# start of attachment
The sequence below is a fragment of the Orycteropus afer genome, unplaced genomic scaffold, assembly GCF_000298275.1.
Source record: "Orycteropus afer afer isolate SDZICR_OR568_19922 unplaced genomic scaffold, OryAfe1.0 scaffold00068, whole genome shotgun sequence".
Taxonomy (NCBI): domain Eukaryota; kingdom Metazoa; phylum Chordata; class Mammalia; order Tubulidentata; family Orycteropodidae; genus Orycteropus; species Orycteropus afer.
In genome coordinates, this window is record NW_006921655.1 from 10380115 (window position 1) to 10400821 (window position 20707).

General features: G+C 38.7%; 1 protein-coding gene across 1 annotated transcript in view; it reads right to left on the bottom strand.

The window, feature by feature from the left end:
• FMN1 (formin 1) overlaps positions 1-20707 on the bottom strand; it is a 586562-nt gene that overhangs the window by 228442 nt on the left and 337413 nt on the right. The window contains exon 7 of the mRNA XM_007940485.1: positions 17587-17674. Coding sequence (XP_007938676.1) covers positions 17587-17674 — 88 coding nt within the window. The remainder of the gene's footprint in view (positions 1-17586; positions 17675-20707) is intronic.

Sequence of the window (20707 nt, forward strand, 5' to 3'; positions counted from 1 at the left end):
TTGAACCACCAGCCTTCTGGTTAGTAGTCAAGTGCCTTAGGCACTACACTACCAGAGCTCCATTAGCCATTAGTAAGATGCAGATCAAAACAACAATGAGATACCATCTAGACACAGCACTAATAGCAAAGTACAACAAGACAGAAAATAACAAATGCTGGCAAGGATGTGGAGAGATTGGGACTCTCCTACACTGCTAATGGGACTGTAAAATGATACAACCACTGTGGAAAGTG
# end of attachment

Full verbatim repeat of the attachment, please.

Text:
The sequence below is a fragment of the Orycteropus afer genome, unplaced genomic scaffold, assembly GCF_000298275.1.
Source record: "Orycteropus afer afer isolate SDZICR_OR568_19922 unplaced genomic scaffold, OryAfe1.0 scaffold00068, whole genome shotgun sequence".
Taxonomy (NCBI): domain Eukaryota; kingdom Metazoa; phylum Chordata; class Mammalia; order Tubulidentata; family Orycteropodidae; genus Orycteropus; species Orycteropus afer.
In genome coordinates, this window is record NW_006921655.1 from 10380115 (window position 1) to 10400821 (window position 20707).

General features: G+C 38.7%; 1 protein-coding gene across 1 annotated transcript in view; it reads right to left on the bottom strand.

The window, feature by feature from the left end:
• FMN1 (formin 1) overlaps positions 1-20707 on the bottom strand; it is a 586562-nt gene that overhangs the window by 228442 nt on the left and 337413 nt on the right. The window contains exon 7 of the mRNA XM_007940485.1: positions 17587-17674. Coding sequence (XP_007938676.1) covers positions 17587-17674 — 88 coding nt within the window. The remainder of the gene's footprint in view (positions 1-17586; positions 17675-20707) is intronic.

Sequence of the window (20707 nt, forward strand, 5' to 3'; positions counted from 1 at the left end):
TTGAACCACCAGCCTTCTGGTTAGTAGTCAAGTGCCTTAGGCACTACACTACCAGAGCTCCATTAGCCATTAGTAAGATGCAGATCAAAACAACAATGAGATACCATCTAGACACAGCACTAATAGCAAAGTACAACAAGACAGAAAATAACAAATGCTGGCAAGGATGTGGAGAGATTGGGACTCTCCTACACTGCTAATGGGACTGTAAAATGATACAACCACTGTGGAAAGTG